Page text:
First quarter 2013 results obtained from 166 firms included an “alarming” drop in demand of 3.3% from the comparable quarter for 2012, according to Citibank’s  Law Firm Group.  Lower revenues this year had been anticipated because of last year’s push to capture revenue ahead of 2013’s tax increases.  And revenues were in fact lower, just much lower than even those anticipated–only increasing 0.2% compared to last year’s first quarter increase of 1.2%.

Strong cash collections and higher rate increases (4%, the largest since 2008) evidently helped offset the drop in demand.  Without those mitigating factors, there might have been an overall revenue decrease. By type of firm, international firms had the larger drop in revenue, but domestic firms had the larger drop in demand, which they softened with stronger collections. Another positive factor was that expenses rose at a lower rate than last year–3.4% compared to last year’s 5.9%.  Although realization rates are expected to be at historic lows.

Head count grew modestly at .5% compared to last year’s 1.6%, but productivity deteriorated by 3.7%, reflecting an average of 1,607 hours annually compared to 1,669 last year.  So in spite of rising rates, the oversupply of unproductive attorney hours suggests that there is going to be increasing pressure to discount fees, as Citi points out.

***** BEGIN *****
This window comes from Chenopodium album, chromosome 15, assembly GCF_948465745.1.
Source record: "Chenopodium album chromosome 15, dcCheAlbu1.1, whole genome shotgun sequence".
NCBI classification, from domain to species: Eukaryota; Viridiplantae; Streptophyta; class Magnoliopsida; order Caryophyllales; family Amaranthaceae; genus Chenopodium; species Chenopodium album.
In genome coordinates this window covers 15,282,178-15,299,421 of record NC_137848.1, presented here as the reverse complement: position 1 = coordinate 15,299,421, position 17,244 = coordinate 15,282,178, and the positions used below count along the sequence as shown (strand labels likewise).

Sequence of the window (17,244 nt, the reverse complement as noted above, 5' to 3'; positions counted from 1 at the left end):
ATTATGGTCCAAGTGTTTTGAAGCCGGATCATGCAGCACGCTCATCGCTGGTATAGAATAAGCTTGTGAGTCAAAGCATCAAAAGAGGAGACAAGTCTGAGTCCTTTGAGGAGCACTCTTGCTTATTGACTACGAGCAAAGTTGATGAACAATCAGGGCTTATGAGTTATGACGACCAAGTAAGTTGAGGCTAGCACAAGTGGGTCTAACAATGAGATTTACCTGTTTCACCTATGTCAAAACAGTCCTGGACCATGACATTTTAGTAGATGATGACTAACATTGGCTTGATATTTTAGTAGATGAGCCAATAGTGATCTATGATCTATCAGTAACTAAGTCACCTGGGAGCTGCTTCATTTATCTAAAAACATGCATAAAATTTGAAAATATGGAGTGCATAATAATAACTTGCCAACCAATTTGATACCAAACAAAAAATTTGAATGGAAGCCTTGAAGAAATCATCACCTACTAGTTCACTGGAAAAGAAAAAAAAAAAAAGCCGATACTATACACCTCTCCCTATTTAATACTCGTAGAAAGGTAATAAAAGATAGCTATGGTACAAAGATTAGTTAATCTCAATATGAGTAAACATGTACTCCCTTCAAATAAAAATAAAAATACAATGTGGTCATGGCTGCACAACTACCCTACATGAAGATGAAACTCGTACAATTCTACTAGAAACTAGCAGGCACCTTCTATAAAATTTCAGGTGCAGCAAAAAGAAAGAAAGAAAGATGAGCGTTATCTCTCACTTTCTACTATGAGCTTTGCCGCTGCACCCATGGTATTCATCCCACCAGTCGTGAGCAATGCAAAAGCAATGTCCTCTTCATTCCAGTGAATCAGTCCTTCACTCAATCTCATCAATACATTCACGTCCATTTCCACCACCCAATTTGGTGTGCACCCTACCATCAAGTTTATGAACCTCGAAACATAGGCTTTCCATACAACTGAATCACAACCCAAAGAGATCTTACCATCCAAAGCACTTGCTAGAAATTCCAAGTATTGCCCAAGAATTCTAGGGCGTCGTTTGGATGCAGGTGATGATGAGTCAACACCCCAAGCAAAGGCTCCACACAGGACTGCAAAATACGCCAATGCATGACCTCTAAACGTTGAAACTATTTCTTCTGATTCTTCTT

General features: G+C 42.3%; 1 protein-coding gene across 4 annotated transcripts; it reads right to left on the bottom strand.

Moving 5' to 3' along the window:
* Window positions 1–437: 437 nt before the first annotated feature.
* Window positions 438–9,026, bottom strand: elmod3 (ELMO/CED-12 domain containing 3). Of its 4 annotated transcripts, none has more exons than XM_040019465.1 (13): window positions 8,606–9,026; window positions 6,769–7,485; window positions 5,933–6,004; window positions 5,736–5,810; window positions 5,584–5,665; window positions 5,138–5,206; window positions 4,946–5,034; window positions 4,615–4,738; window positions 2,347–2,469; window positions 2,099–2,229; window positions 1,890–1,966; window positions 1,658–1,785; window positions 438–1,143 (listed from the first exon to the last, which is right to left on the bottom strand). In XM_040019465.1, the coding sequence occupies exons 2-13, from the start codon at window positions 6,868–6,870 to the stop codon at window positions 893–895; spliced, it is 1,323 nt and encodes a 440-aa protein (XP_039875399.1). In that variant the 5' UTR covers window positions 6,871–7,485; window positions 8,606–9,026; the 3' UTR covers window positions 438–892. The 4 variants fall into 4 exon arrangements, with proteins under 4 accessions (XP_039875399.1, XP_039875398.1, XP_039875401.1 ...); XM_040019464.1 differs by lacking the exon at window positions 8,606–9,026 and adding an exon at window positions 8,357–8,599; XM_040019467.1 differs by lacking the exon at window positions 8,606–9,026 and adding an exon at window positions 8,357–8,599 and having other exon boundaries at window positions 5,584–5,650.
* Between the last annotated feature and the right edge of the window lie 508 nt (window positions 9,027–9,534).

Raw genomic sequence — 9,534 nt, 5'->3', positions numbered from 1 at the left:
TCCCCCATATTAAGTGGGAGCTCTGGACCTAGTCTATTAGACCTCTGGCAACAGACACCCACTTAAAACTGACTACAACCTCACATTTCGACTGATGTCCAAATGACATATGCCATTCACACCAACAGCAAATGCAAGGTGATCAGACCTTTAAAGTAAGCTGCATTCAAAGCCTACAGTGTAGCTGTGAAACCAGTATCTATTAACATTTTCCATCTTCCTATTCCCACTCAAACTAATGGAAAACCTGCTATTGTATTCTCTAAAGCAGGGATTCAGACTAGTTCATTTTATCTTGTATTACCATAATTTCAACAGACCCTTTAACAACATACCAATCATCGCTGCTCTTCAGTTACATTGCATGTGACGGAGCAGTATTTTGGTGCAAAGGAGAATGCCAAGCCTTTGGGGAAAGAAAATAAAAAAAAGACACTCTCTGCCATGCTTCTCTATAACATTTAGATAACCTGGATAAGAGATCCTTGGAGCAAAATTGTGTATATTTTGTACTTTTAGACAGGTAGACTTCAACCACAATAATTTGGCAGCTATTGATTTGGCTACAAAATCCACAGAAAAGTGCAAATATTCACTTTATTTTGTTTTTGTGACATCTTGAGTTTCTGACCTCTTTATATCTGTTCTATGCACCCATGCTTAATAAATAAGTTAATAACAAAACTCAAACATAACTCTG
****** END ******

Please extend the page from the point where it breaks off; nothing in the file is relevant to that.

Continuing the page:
In spite of all this dour news, two-thirds of leaders from 57 law firms (36 Am Law 1–50 firms; 12 Am Law 51–100 firms; seven Second Hundred firms; and two others) said they expect overall demand to increase this year. Citi is relatively optimistic about the international firms: “it’s the firms with the greater international presence that have done a better job positioning themselves for greater success in the remainder of this year,” citing their more efficient operations, higher inventory and higher rate increases.

Modest but nonetheless optimistic forecasts for the US economy may support the firm leaders’ confidence but the turmoil in Europe and the unsteady “recovery” to date make these projections unreliable.  There is just as much possibility that the traditional law services model that most of these firms embody is on a course of slow but steady erosion that hasn’t yet hit these canaries.

Stay tuned.


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